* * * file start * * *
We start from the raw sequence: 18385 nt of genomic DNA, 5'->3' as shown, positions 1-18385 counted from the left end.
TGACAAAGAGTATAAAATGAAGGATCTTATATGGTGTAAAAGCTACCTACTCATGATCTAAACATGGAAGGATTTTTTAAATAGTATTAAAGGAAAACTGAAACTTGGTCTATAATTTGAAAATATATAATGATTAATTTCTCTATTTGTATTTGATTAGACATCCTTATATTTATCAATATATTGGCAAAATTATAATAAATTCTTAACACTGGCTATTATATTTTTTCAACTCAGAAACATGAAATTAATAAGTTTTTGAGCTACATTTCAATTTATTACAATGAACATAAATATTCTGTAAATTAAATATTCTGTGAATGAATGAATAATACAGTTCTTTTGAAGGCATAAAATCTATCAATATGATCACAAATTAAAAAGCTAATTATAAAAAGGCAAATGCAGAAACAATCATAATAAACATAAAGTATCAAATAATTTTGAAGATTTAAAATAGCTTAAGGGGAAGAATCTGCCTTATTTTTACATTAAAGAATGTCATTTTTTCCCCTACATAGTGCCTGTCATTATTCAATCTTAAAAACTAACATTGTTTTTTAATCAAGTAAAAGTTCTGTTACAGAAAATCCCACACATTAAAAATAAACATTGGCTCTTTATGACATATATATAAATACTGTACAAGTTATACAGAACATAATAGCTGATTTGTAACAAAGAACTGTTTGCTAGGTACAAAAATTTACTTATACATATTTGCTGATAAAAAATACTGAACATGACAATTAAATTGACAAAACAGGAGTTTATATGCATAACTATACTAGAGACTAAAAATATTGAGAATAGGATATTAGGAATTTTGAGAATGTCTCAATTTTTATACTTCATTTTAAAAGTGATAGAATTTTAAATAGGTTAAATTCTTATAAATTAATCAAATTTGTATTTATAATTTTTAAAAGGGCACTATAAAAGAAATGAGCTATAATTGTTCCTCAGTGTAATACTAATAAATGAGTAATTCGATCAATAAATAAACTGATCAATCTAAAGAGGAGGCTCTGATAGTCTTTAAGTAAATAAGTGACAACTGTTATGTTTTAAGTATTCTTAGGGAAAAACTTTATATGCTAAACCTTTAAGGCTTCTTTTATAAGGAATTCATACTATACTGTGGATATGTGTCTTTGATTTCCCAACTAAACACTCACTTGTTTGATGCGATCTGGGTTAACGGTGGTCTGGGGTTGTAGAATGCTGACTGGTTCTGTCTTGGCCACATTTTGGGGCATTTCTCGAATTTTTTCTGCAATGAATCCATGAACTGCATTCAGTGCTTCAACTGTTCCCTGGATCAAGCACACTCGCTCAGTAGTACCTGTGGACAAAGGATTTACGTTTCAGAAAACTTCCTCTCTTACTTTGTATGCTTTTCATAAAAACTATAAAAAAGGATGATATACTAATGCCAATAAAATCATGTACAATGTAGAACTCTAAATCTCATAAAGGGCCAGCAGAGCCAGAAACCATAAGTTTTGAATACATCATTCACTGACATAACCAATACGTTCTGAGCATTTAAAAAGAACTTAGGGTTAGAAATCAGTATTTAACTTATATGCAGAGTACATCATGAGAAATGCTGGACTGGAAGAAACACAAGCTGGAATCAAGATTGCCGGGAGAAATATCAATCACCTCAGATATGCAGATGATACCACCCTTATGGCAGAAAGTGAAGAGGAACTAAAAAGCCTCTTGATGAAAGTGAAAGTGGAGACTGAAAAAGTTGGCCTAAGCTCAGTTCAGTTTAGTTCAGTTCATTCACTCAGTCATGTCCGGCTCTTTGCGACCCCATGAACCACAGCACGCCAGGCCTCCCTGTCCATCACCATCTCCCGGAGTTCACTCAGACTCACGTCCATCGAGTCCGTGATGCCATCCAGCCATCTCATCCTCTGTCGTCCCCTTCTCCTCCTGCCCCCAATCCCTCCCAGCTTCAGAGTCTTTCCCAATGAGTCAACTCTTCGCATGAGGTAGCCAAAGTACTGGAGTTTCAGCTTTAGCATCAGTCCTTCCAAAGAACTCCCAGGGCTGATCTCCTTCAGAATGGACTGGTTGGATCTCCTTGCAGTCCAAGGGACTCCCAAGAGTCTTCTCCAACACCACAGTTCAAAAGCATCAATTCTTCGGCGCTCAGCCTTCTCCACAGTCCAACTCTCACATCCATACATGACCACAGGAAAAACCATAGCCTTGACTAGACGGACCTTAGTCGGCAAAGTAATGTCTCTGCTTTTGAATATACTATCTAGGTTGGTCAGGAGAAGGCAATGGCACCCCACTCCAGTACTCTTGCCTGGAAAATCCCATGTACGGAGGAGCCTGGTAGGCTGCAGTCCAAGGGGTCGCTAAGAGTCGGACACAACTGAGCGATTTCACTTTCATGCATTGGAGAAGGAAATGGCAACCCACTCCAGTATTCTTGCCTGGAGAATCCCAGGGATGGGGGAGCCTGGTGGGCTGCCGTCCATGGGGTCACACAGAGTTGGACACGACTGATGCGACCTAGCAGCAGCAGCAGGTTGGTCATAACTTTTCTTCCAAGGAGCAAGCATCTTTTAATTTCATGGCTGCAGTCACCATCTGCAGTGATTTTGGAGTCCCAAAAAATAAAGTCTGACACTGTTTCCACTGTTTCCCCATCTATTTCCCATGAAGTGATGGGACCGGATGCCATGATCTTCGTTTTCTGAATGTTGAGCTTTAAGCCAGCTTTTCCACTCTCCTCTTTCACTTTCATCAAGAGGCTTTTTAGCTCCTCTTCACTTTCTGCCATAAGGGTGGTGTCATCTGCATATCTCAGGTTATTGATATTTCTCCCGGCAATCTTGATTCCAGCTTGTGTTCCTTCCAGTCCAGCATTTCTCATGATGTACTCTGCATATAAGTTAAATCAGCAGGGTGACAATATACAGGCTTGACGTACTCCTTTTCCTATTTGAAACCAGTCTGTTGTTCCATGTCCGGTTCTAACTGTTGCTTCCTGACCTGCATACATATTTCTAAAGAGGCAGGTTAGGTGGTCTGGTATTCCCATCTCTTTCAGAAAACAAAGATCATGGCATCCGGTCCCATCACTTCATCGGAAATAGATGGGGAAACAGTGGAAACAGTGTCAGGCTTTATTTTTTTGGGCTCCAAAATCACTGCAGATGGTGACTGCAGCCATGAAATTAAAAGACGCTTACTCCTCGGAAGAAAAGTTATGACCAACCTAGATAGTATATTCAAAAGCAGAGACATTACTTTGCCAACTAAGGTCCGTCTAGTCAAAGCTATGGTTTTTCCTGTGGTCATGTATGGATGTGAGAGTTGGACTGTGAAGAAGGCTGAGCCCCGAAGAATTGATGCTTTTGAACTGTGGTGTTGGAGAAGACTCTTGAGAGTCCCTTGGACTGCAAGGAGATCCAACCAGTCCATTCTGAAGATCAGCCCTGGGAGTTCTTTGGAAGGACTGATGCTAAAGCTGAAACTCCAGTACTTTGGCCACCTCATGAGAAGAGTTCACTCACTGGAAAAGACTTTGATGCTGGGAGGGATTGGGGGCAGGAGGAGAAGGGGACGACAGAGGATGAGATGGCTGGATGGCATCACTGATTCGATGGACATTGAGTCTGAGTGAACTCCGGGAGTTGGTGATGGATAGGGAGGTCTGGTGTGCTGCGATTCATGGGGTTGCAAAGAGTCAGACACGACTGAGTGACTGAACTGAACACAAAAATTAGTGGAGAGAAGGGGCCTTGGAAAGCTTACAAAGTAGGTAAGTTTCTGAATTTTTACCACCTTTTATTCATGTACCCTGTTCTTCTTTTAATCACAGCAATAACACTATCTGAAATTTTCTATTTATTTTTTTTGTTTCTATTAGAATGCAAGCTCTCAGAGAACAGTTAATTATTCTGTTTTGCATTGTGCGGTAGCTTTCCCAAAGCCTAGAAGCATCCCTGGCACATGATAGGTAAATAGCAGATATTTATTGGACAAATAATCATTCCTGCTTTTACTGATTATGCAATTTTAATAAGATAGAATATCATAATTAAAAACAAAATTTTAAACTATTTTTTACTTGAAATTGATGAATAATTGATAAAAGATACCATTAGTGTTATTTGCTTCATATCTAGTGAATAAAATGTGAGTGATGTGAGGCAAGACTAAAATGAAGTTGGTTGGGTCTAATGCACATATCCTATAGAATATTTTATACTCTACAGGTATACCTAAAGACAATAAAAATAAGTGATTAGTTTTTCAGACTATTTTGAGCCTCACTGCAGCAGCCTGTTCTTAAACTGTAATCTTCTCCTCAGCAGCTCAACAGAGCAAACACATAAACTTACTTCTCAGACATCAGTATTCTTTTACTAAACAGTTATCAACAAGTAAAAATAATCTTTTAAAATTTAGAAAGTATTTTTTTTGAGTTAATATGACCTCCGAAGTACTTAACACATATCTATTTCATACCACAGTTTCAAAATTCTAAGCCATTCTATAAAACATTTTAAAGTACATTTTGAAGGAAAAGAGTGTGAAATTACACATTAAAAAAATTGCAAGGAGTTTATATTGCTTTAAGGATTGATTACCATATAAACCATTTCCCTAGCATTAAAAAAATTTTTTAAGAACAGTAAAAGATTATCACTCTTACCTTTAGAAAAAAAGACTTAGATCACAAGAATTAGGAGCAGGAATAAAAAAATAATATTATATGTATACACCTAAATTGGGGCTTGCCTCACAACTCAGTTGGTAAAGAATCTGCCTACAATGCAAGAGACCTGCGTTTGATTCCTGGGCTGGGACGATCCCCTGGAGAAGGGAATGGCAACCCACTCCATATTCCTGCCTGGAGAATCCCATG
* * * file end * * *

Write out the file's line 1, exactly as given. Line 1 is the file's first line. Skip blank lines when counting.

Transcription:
We start from the raw sequence: 18385 nt of genomic DNA, 5'->3' as shown, positions 1-18385 counted from the left end.